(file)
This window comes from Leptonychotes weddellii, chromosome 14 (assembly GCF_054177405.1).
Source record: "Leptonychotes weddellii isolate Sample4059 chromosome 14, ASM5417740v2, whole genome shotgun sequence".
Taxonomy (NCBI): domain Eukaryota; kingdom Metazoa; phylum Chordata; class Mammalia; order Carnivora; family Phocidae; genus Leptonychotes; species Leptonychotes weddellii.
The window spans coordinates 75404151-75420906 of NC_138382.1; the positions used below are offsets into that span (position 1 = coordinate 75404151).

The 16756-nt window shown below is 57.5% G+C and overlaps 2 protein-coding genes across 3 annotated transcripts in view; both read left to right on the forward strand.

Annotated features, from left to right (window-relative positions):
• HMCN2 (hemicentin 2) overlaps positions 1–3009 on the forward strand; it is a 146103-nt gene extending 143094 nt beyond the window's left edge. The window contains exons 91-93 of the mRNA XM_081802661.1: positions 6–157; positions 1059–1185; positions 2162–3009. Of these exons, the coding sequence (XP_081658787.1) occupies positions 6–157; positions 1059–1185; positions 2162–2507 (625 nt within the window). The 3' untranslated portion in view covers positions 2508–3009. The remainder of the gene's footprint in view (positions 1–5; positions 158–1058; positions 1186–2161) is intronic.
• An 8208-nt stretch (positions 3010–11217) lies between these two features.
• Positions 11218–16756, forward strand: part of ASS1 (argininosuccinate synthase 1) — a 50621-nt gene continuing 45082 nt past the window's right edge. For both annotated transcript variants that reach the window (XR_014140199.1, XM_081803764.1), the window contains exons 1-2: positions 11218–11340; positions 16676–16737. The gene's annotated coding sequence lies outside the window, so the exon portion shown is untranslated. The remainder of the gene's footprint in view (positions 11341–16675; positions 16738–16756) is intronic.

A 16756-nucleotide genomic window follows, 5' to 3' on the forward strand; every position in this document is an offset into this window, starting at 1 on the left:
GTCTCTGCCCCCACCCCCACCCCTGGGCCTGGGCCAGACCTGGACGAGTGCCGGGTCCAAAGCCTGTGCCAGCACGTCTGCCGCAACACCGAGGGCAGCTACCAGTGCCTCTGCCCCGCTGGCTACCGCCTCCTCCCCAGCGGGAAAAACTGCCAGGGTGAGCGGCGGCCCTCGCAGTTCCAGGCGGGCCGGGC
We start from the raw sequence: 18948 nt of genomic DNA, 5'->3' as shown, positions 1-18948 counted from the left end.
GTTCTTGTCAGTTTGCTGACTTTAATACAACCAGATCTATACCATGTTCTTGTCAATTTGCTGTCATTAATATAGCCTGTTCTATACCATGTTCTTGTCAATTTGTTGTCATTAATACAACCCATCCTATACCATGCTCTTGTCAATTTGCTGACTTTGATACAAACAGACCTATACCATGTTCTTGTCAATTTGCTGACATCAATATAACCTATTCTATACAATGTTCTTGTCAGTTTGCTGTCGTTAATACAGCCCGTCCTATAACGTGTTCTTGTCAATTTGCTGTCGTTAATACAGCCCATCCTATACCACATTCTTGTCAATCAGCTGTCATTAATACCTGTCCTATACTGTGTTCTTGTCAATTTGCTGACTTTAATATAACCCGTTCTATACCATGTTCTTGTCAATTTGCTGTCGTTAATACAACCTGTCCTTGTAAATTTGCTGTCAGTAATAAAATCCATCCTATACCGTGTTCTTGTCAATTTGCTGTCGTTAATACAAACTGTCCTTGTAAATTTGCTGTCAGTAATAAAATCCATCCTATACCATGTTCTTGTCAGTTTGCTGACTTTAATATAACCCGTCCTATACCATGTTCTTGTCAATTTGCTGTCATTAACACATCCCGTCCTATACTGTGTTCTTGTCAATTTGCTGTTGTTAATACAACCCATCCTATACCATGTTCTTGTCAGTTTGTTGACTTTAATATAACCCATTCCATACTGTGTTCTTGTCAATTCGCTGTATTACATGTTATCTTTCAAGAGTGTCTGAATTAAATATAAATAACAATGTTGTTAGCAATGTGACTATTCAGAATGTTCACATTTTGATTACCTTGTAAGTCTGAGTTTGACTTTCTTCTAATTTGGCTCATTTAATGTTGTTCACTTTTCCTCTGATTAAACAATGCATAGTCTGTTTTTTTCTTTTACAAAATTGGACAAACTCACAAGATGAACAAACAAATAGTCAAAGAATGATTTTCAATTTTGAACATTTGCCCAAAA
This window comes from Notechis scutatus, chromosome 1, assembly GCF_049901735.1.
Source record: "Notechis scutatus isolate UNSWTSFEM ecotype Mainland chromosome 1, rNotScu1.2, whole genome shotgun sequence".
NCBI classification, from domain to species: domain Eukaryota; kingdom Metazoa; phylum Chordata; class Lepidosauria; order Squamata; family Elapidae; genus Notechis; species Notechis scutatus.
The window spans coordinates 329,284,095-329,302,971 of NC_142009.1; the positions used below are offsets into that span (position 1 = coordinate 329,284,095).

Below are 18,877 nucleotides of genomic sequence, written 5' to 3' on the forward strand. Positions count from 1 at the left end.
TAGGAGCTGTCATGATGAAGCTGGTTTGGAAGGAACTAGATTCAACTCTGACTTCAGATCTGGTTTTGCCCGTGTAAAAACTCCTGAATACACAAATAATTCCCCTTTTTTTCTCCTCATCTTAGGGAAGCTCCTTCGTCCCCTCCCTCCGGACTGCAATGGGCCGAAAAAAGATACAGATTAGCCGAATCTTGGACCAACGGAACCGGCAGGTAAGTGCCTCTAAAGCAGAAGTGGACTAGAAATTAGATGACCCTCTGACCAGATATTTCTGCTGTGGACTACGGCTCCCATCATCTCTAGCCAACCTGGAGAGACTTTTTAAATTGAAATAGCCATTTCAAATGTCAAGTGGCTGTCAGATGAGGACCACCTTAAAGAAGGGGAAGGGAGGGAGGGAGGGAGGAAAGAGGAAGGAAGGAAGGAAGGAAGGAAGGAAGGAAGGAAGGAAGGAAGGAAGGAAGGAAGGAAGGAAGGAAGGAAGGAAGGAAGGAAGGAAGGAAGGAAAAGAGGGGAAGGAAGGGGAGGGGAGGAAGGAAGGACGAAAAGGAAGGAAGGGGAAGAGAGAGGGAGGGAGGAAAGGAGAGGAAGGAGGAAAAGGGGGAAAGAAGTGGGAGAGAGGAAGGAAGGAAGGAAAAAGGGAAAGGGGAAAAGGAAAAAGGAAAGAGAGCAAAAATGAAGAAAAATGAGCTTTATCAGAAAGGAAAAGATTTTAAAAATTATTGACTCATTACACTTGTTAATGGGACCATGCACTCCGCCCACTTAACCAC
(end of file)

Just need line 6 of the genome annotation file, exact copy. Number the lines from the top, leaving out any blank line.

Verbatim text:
Annotated features, from left to right (window-relative positions):